FOR several years the hens have had no male company. John suddenly flipped one day when a dawn chorus of crowing cockerels woke him a little too early from his slumbers. But as I wrote several weeks ago, Bob, a fugitive from a school’s gang of bullying chickens, has arrived to right the lack of masculine machismo in our flock.

Except for the first few weeks he didn’t. Like Greta Garbo, he wanted to be left alone. Scuttling off into the undergrowth. Hiding in the hut. But then, the hormones clearly clicked in. Now any passing hen is fair game. He can’t wait to be out of the run and into the field where most of our hens spend their day scratting about looking for worms in the earth. For Bob, any hen with her head down in the grass, tail feathers raised provocatively in the air, is fair game. His technique does lack a certain subtlety. No courtship is involved. It’s wham, bam , thank you ma’am.

The hens have a phlegmatic approach to this rough and ready approach and wooing technique. After suffering the indignity of being squashed flat into the grass, they shake their ruffled feathers back into place when he’s fallen off, and resume their search for more titbits in the grass. Passion spent, Bob still hasn’t adopted a more soigné approach to his latest conquest. Nor has his cockerel crow matured significantly. It still resembles a strangled croak rather than a rip roaring cock a doodle do. It’s as though he suddenly loses confidence in himself and gives up just as the doodle gets dooing.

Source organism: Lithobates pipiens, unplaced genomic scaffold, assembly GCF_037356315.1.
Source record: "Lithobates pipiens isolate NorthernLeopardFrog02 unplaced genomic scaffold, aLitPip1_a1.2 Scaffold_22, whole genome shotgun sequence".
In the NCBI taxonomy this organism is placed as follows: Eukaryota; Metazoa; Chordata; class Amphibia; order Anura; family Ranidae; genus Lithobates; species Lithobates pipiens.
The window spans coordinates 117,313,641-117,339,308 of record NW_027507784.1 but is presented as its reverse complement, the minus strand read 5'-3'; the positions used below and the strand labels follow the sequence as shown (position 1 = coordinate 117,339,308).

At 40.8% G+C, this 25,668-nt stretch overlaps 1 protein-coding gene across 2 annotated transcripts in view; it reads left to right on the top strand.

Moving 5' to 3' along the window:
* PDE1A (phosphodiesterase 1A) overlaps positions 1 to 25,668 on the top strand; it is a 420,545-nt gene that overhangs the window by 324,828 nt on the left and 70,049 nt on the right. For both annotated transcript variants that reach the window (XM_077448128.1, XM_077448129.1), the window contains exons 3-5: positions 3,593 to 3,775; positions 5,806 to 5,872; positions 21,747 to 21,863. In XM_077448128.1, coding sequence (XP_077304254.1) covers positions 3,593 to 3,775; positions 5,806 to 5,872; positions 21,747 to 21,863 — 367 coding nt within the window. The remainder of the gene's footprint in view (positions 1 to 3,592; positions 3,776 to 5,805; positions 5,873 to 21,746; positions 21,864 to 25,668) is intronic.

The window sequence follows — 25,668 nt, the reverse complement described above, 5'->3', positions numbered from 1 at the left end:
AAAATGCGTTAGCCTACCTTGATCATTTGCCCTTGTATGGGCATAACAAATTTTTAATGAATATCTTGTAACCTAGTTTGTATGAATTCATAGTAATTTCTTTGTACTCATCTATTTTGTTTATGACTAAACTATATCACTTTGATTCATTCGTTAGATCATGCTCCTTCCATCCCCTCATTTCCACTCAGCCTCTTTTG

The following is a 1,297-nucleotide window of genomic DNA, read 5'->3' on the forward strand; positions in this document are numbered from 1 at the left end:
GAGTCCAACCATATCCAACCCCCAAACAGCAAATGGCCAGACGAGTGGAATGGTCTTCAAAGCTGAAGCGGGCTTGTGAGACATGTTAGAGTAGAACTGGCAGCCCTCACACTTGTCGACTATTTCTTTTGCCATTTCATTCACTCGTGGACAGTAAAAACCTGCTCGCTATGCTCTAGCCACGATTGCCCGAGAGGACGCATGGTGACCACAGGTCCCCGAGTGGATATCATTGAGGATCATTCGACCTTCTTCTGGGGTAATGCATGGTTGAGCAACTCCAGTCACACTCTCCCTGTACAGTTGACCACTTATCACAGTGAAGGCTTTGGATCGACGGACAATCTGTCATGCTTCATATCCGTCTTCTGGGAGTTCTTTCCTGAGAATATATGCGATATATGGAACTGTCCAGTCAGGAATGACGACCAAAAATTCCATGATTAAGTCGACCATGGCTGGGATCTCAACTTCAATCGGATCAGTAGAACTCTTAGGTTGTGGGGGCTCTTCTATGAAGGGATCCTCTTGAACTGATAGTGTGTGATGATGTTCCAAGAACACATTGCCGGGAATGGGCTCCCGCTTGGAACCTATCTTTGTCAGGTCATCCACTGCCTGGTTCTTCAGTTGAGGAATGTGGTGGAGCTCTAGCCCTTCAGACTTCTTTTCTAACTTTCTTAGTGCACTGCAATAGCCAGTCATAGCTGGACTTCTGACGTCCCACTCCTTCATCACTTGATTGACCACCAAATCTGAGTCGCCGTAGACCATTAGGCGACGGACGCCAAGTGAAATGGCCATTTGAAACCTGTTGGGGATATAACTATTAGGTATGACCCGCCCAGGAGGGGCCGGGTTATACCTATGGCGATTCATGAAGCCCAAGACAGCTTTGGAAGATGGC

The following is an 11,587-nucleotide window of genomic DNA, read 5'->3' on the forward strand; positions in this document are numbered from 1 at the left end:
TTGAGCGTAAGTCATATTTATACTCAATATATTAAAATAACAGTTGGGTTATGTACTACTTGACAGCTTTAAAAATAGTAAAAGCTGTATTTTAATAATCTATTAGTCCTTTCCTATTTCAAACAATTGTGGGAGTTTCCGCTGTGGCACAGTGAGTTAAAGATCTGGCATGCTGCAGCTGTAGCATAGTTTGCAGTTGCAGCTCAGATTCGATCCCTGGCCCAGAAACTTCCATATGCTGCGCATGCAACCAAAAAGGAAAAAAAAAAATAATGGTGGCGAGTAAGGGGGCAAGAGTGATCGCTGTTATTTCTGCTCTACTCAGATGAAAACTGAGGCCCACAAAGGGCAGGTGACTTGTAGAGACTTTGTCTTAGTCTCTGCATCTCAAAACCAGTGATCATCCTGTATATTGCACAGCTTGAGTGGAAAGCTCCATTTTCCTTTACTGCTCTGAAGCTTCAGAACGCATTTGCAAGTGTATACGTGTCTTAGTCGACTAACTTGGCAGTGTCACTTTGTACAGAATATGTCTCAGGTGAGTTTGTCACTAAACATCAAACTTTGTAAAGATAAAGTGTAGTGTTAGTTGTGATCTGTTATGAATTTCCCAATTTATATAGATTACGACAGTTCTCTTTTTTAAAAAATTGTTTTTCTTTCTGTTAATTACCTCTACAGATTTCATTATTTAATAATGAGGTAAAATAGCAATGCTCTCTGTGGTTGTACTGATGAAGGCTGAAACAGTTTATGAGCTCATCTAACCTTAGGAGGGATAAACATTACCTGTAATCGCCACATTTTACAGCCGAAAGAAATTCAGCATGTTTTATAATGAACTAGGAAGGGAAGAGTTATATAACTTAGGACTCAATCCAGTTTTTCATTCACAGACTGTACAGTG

Evidence of the fertility and fecundity of the pigeons and ducks is all around us. The hedge surrounding our garden is stacked full of pigeon nests. Look closely into the garden borders and hidden among and beneath foliage and flowers, mallard ducks sit tight on nests. I’ve counted up to a dozen eggs in each clutch so, if they all hatch, we will soon be over run with ducklings.

Sadly though, this excess of motherhood has attracted predators. Feathers frequently litter the lawns at the back and the front of the house. And the paddock too. We know there are peregrines nesting in a nearby pylon and sparrow hawks in a neighbouring copse. Crows nest in our chimneys. Probably to them all these baby birds represent an excellent take away.

What we can’t blame are the village felines as Millie our terrier keeps all of them well away from the boundaries. And our neighbour’s elderly cat is blind and really not even up to pouncing on deserted ducklings while mum is off foraging, or even pigeon squabs that have tumbled out of their nest. Nature is clearly attempting to restore a delicate balance. While Bob perfects his procreation technique. Predators skilfully deplete the nestlings.